Miss Lennox sold the Quarry brae site for £480 as fixed by the arbiters. The site was inspected by Mr. David Hamilton, a Glasgow architect who submitted a building plan which was generally approved. The plan was of a Gothic building, estimated by Cameron to accommodate 1550 and to cost £5000, but estimated by Brown to accommodate 1,600 and cost £8000.
Throughout the parish and in the village of Lennoxtown, people hailed the project with enthusiasm and made arrangements for a great demonstration on the occasion of laying the foundation stone, on June 21st 1827. The parish Masonic Lodges attended with a band of music, the minister, Kirk session, heritors, schoolmasters and gentlemen connected in various ways with the parish assembled, to witness the ceremonies of the day.
More than one hundred parishioners were entertained to dinner courtesy of Mr. Lennox-Kincaid, some dining in Lennoxtown, and some in the Clachan.
Once erected, the church, which became known as the High Church at the Union of the Churches, was worthy of the Parish. It was spacious, and in the most densely populated area in the parish, in the very midst of the people.
Unfortunately, it was destroyed by fire in the early 1980's, and still lies in a state of disrepair to this day. See: The future High Church
Plans for a new church were also prepared by John Baird (1798-1859), the Glasgow architect, and are preserved in H.M. General Register House, Edinburgh; these were intended for a building on the site of the old church and can be dated back to the year 1826. At a heritors meeting in 1825, the proposition was made that a 'plain substantial rough ashlar building with a belfry' should be erected on the old site (Clachan site). This description corresponds with the plans which show a nearly square structure in the Gothic manner, simple in style, but with a facade and a projecting porch on the top of a small belfry. Shortly before this David Hamilton had submitted a plan, said to be a copy of the church that he had erected at Larbert a few years earlier, but this was severely criticised by Sir Archibald Edmonstone, who referred to it as "a most heavy tasteless pile" and a "cumbrous and inelegant edifice". Ultimately both the Baird plans and the earlier Hamilton plans were passed over in favour of another scheme by the latter architect.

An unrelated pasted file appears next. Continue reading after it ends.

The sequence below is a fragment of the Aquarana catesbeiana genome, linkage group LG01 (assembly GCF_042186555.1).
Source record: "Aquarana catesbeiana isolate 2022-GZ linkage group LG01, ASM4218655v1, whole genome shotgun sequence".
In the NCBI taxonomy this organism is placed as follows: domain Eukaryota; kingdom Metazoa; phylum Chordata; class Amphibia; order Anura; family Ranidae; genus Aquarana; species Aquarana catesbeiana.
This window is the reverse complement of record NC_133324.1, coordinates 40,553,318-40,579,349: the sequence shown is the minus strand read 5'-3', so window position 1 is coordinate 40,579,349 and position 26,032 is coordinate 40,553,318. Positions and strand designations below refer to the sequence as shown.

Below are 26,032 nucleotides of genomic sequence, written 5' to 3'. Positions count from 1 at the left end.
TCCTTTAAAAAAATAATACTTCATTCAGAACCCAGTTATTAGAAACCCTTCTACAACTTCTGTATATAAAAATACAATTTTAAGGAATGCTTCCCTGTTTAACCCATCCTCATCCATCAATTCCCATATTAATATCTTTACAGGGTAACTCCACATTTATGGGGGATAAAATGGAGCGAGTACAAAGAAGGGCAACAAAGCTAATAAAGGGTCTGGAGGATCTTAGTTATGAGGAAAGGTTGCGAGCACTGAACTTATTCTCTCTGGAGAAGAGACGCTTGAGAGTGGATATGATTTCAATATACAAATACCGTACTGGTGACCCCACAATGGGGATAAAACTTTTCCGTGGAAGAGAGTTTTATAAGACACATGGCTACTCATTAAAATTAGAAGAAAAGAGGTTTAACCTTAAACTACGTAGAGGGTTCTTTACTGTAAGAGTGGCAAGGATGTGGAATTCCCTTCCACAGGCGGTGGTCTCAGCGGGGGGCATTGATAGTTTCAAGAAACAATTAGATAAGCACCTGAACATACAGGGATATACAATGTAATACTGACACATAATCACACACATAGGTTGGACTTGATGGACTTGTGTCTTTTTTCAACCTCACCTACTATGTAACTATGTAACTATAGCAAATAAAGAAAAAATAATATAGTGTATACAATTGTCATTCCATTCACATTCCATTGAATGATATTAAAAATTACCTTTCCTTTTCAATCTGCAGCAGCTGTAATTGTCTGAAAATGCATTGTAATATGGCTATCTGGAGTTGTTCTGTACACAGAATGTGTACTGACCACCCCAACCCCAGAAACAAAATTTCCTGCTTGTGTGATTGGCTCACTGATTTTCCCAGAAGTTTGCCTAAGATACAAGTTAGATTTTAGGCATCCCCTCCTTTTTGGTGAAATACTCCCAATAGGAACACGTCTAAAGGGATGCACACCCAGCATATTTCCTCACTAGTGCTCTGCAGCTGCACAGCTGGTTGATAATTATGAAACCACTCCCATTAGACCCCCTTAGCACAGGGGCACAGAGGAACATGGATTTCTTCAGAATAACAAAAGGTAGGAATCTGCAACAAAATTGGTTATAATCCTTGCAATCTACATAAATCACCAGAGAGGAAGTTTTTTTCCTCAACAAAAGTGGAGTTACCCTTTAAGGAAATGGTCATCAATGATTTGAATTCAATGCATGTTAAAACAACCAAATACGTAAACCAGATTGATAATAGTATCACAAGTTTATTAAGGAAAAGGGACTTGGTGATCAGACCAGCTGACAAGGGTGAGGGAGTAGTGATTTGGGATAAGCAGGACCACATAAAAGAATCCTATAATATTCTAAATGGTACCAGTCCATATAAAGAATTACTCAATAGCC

(On the site of former Relief Church/Trinity Church)
Before the Parish church, there was a Relief church in Lennoxtown, capable of holding 600. It had come into being due to unrest by parishioners who were offended at the appointment of Mr. Lapslie, a native of the parish, as minister in 1784. The vacancy for the appointment had been created on the death of the former minister, Mr. William Bell. Rev Lapslie was an unpopular choice with the parishioners who would have preferred Mr. Crawford, Mr. Bells assistant, as the new minister. A leading Glasgow minister said of Lapslie, " The minister of Campsie should be tied in the pulpit and fed there with milk and brose meal over the side of it. He is a good man in the pulpit and a fool out of it."
The dissenters thought that Mr. Lapslie was not spiritually minded enough for the more devout parishioners, and his old acquaintances did not relish his newly acquired airs and opinions. As a result, all who were opposed to Mr. Lapslie were resolved to erect a 'Chapel of Ease', as near the centre of the parish as possible.
To the amazement of the parishioners, as the church was nearing completion, a deputation from Glasgow Presbytery arrived to inform them that Mr. Crawford would not be their minister. The Presbytery were determined he should not settle in the Lennoxtown.
After due consideration, the people resolved not to be dictated to, and so, the simple-minded, earnest, God-fearing members were driven from the church of their forefathers by the arrogant dictation and fatuous policy of members of the Presbytery.
Since they still owned the Titles of the property, they decided to leave the Church of Scotland and apply to the Relief Presbytery to take them under their charge. This was agreed upon on October 6th,1784, eleven months after Mr. Lapslie's induction. The church was named the Relief Church. By a series of denominational moves, the Relief Church became the United Presbyterian Church, the United Free Church, then the Church of Scotland. In 1872, a new church was built on the same site as the first church. This was named the 'Trinity Church' in 1929. It survived until 1985.
The congregations of the High Church and the Trinity Church merged in 1978, and the Trinity became known as Campsie Parish Church. This was demolished due to subsidence in 1985, and a new church, the present Parish Church (above) built in it's place.
Prior to the merger, Rev. Scott Donaldson had at one time been minister in the Trinity Church for many years, although not at the time of the merger, and Rev. Dr. Morrison, minister in the High Church since 1949. The first minister of the united Campsie Parish Church was Rev. Dr. Morrison.